We Saw A Mermaid

We saw a mermaid

We saw a mermaid

She swam with the sun that flecked the sea
and offered “play catch” for a modest fee.
“A tea from you both is all I ask
to turn to pearls – a precious task,
for the sorrows of childhood are balm to my heart
to know your compassion will cure all that is stark”.

We did as she wished and swam by her side
until there came a chill with the tide.
“Go now little landmaids, I must to the deep”
Oh must you – we chorused, “Yes weep on my cheek
then kiss me but once lest my spell entrance
and my gift to you both – see the sun doth dance,
as it will for all time that you hold to grace:
remember we merfolk – ah the tide – I must race.

The Evening Sun

The Evening Sun

Arched by the early Autumn sky
(without even a horizon haze)
along the sea edge, skipping the wavelets
the children came, wearing their true nature.
Each clothed only in the warm Siberian gold
of the evening.

It was the moment tempered by truth,
a wholeness created by simplicity.

Such matter costs nothing:
the priceless crystal of experience
when inner contentment counterpoints
to a timeless air,
in true harmony
with the salt wind whisp' from the sea.


A Little Venus

A Little Venus

I remember her sitting, Canute like
at the sea edge, a toe tipping the near calm,
pointing with a wild elegance, as any true follower
of Dionysian dance might.

My mind set flight to old and distant oceans
where those ever youthful Goddesses, Aphrodite,
Dionea, visions of living art
broke the heart of even the wisest fool.

Well to be the tool of such might be life itself.

But so much for sentiment,
a seventh wave surge caught us unaware.
Well wetted my little Venus,
bare of modesty, discarded her printed cloth
and ran to the distance
until her laughter was lost
in the rising chatter of beach pebbles.

Rainy Days

Rainy Days

During those wet, wild wind days
I would dream for hours
cosset on the window seat:
replete with melancholy, hoping for the sun.
But when the rain had run
laugh at my folly for feigning false tears.

Those childhood fears of boredom,
the thralldom of the silent wait for sweeter climes.

The clock chimes three.
My reverie is broken …
A trinity of remembrance: Faith, Hope
and grey sea days.

With time it is the latter
which most often holds me.
Is its matter the charity of my growing?


Sea Memories (or the first sighting)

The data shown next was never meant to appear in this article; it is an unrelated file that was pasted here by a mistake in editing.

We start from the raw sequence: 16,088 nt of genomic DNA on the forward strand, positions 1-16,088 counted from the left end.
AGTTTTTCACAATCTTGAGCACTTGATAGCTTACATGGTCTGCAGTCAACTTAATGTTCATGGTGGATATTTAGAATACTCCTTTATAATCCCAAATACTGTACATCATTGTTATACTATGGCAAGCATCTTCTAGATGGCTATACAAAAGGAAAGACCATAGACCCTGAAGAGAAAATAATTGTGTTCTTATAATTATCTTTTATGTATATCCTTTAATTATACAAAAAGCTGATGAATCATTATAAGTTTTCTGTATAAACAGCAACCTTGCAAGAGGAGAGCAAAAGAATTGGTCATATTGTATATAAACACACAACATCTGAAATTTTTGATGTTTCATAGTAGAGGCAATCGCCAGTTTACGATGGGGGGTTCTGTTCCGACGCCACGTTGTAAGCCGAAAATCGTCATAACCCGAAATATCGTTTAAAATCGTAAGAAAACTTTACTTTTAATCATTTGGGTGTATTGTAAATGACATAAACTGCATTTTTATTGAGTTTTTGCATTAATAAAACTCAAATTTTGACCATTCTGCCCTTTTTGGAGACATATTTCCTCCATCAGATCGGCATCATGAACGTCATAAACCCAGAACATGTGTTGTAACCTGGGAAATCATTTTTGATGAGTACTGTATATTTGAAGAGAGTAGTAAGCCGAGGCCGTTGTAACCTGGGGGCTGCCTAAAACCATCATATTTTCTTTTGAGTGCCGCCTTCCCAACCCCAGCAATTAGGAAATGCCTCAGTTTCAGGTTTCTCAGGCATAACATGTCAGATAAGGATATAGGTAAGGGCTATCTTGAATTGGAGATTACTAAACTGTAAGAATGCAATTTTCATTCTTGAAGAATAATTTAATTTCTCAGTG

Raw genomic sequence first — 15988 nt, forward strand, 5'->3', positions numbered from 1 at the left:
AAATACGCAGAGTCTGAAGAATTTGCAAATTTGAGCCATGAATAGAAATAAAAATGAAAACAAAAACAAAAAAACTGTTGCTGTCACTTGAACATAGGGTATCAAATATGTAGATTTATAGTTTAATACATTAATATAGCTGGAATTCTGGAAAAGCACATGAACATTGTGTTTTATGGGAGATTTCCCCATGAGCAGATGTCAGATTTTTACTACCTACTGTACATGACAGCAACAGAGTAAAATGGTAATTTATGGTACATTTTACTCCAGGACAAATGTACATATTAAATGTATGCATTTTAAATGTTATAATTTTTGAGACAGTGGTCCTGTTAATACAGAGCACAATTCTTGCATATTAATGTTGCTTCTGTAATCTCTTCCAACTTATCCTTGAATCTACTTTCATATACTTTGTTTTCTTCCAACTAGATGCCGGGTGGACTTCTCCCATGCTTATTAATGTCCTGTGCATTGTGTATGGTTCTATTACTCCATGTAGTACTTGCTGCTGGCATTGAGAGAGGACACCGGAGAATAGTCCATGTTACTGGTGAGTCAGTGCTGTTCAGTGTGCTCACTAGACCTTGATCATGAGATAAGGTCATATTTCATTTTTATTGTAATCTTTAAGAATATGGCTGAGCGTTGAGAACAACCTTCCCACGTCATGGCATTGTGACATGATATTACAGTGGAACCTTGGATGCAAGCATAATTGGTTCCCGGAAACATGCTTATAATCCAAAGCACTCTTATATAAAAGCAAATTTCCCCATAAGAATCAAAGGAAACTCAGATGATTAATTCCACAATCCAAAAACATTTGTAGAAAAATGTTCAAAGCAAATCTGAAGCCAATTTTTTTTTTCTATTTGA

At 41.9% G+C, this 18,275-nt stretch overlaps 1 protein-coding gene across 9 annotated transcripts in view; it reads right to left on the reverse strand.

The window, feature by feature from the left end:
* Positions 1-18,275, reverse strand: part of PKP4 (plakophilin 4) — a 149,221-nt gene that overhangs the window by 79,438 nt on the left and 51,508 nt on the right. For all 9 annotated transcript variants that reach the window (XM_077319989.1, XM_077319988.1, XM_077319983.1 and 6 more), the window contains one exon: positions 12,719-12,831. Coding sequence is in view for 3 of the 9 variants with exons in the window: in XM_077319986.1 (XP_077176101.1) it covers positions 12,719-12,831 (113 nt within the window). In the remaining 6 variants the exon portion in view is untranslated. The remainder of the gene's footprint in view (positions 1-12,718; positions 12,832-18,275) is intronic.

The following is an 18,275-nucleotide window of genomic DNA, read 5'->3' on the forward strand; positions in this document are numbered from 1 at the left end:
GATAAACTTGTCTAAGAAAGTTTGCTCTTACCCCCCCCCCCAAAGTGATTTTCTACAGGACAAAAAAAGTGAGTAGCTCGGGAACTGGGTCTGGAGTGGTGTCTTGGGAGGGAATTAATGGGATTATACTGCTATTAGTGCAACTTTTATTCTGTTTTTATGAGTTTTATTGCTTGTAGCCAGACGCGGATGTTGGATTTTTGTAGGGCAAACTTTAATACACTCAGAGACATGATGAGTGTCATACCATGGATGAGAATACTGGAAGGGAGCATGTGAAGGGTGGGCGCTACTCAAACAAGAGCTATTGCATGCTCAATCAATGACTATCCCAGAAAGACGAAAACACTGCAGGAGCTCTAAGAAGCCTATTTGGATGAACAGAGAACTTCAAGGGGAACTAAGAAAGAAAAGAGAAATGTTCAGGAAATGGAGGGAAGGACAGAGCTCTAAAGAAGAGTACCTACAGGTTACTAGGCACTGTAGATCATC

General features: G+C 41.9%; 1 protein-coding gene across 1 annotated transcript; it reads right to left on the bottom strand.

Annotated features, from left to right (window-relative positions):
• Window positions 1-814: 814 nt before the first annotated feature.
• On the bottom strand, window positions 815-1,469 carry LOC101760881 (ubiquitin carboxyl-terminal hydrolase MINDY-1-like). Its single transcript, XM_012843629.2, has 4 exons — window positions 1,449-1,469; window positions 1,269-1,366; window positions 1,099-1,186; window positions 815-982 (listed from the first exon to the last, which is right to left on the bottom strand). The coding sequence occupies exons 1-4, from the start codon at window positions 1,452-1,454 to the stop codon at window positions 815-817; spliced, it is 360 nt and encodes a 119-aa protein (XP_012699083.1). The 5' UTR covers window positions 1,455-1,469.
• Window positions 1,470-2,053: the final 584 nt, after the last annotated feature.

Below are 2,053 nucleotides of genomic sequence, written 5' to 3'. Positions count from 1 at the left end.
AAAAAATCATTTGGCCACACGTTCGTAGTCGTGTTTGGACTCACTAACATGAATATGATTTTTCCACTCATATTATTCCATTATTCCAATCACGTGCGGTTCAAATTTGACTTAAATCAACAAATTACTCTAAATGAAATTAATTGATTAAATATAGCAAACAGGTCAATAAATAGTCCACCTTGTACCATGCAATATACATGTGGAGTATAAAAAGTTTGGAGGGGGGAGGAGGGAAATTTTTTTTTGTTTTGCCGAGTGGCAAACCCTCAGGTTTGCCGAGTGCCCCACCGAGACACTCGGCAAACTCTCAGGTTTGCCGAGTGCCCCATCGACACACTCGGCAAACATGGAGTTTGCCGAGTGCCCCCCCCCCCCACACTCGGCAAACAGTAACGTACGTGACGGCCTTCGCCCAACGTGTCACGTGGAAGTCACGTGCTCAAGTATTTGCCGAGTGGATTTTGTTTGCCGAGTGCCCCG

Sea Memories
(or the first sighting)

Remember how we wildly raced, the first to sight the sea:
then after, when had won the hill, would stop, spellbound
to pant and feast our fill.

Two children caught, transfixed, held, as by some old and mannered art
their figures drawn to mark the moment's mystery.

( Till time shall crack and craze his rime so dull the colour of the mind).

And then those soft, moist, hazy views
which lay-a-cloak and thus confuse …

Oh how we willed to see the silver strip
that with our hopes seemed so to slip into a void.

But then while nature teased and toyed
we'd sense the ribbon light laid from the land, the furthest edge of sea …

And as the ocean cleared to cut the sky
our naked limbs cleaved to the cry …

The sea, the sea, the sea!



I first saw Tilly on boulder beach, lean
lanky child in grub'd rubb'd flutter frock. Seen
chasing billows, filling dress: arms downy, downward press
cloth-cotton sizes small … rise
quarter down her thighs,
convenient brief to test
wild wavelets stingling crest.

Grey eyes, long lashed – sand hair, wild topped
teeth trifle large but chisel cut: chat stopped
only for an instant. Then that smile: what
artful ploy … but tender.
Trailed garden seaweed, slender
fingers scooping moated plot
round stone piled castle top.

At times when seeming 'lone
she'd discard clinging, modest shift
to run and swim
in naked skin:
sun shimmered, wind flecked
goosing limb.
Shout fearless to white water's
belly salting
between arch legs taunting.

Tilly's play grew girlhood's promise … Broke!
I never saw her more:
but keep a piece of child in store
to ease a moment's melancholy.


Our Secret Valley

Our Secret Valley

In our river valley
the water music has tuned with the air
long ages before we walked the skirting path
to dare the dapple dancing of the river run.

There, beneath the sun, fragmented
in a glittering shower
we built our bower
home wrought, wove green for a day.

But childhood ends, we could not stay
forever feckless, reckless of our sowing,
growing adult tares.

The trees still stand and wear
their mantle leaves,
the brook still sings and weaves
its artless way.

Who grieves?

Not Nature – but our nature.
Sheaves of rank weeds are poor posies,
greed and passion – yes, a false fashion
where once we were only clothed in light.